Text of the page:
Hi, my name is Steve.   


What made you decide to volunteer abroad?

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I chose an international volunteer experience due to my curiosity of cultures that are completely foreign to me. Carrying a passion for travel, I understand the poverty inequalities that exist outside out country and I believe that when travelling, one has to act responsibly. I felt an international volunteer experience would allow me to do just that: continue my passion for travel and fulfill my curiosity of foreign culture while leaving something positive behind.


Where did you go?

I had the opportunity to travel to Peru, Rwanda, and Swaziland.  In Peru, I was a participant, and the following two summers, I led a university team to Rwanda and Swaziland.


What did you do?

In each of the locations, we built infrastructure projects that were designed based on the needs brought forward by the local host partner.  I felt this to be the most valued aspect of DWC work; the projects are designed based on needs assessments of the communities we’re involved with rather than our perceived needs of the community.

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What impact did your volunteer experiences have on your global outlook?

Developing World Connections had a huge impact on my perceptions of the global community and international poverty, not simply through the projects we were a part of, but also through the exposure to cultures and communities we got to know intimately.  The experience put faces and relationships on issues that are otherwise distant in the media and academics. When such relationships are built, more personal emphasis is undoubtedly placed on the importance of your role as a global citizen.  I  now understand that I have a responsibility to consider the global connections involved in my way of life;  I now want to pursue a career and way of life that will contribute to positive global change.  Previously, issues of global inequality would have likely remained too distant for me to have desired such a path.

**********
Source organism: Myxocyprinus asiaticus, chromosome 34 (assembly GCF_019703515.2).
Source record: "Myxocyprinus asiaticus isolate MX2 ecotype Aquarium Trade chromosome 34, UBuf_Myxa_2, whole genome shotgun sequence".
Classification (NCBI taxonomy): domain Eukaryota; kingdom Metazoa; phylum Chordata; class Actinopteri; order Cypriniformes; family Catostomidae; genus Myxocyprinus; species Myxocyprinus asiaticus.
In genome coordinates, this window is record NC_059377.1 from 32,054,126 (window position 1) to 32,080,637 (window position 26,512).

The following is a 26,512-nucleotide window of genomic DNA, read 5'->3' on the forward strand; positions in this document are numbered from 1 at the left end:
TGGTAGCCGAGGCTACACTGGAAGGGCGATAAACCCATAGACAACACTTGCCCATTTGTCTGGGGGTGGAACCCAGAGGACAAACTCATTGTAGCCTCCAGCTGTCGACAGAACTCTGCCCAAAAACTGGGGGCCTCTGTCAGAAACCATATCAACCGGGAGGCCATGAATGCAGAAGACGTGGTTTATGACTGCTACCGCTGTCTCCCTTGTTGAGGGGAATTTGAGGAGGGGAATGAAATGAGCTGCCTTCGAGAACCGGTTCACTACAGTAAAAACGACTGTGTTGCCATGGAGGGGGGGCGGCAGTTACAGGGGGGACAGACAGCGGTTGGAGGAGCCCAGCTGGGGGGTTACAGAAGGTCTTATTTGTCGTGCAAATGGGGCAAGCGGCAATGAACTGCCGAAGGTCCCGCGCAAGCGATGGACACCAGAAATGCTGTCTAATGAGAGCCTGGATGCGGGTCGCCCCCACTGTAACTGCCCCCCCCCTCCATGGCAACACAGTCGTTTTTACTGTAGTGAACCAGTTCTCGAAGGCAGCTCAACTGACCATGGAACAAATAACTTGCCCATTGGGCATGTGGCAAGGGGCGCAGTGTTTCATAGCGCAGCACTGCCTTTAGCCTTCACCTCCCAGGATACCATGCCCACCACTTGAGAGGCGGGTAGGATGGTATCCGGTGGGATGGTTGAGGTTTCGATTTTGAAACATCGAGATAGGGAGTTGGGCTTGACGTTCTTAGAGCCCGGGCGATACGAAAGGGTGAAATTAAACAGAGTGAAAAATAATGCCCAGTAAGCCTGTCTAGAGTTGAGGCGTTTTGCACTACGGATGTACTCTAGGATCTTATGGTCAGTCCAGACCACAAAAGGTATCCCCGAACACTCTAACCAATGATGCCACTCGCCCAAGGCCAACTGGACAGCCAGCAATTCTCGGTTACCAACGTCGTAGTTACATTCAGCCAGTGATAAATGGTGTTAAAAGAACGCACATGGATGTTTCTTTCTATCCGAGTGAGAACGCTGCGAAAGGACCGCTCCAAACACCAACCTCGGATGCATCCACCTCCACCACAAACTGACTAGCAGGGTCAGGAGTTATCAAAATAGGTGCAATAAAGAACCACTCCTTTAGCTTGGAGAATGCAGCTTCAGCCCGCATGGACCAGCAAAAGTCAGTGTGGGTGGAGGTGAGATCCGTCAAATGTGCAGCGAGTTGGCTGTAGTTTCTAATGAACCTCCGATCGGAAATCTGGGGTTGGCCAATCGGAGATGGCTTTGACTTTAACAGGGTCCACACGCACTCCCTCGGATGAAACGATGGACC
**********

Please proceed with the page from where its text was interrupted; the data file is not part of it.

What impact did it have on your education and employment opportunities?

As a participant, employers look positively at international experience because they rightly believe it can help individuals integrate more easily in the work environment.  As a team leader, Developing World Connections can contribute to a position of leadership on the resume.  Participating on international volunteer trips also allowed me to obtain the job I am currently holding and provided me with international work experience that was required for my current graduate school program.  Furthermore, exposure from traveling has brought me down the current career path I am pursuing today.

 

Why should someone go on an International Volunteer Experience as a participant or team leader?

As a participant, Developing World Connections facilitates an invaluable opportunity that would be extremely hard to organize otherwise.  Such barriers would likely be big enough that people would end up giving up on their proposed travel/volunteer plan. 

As a team leader, Developing World Connections provided the same experience while adding the dimension of leadership. Being a team leader is a fantastic introspective opportunity to evaluate your own ability to organize and lead a group.  In addition, being a team leader provides you with more of a role to contribute to the way a project is run and organized in the way you deem the most effective and responsible.  Finally, challenges were often large as a team leader; simple things such as organizing transport and lodging for a group can be monumental when doing so in Rwanda, particularly when you do not even speak the main language.  As a result, the rewards are far greater.


Steve Peat is currently working as a mental health work at the Portland Health Society in Vancouver’s Downtown Eastside while completing his Masters of Public Health at Simon Fraser University.


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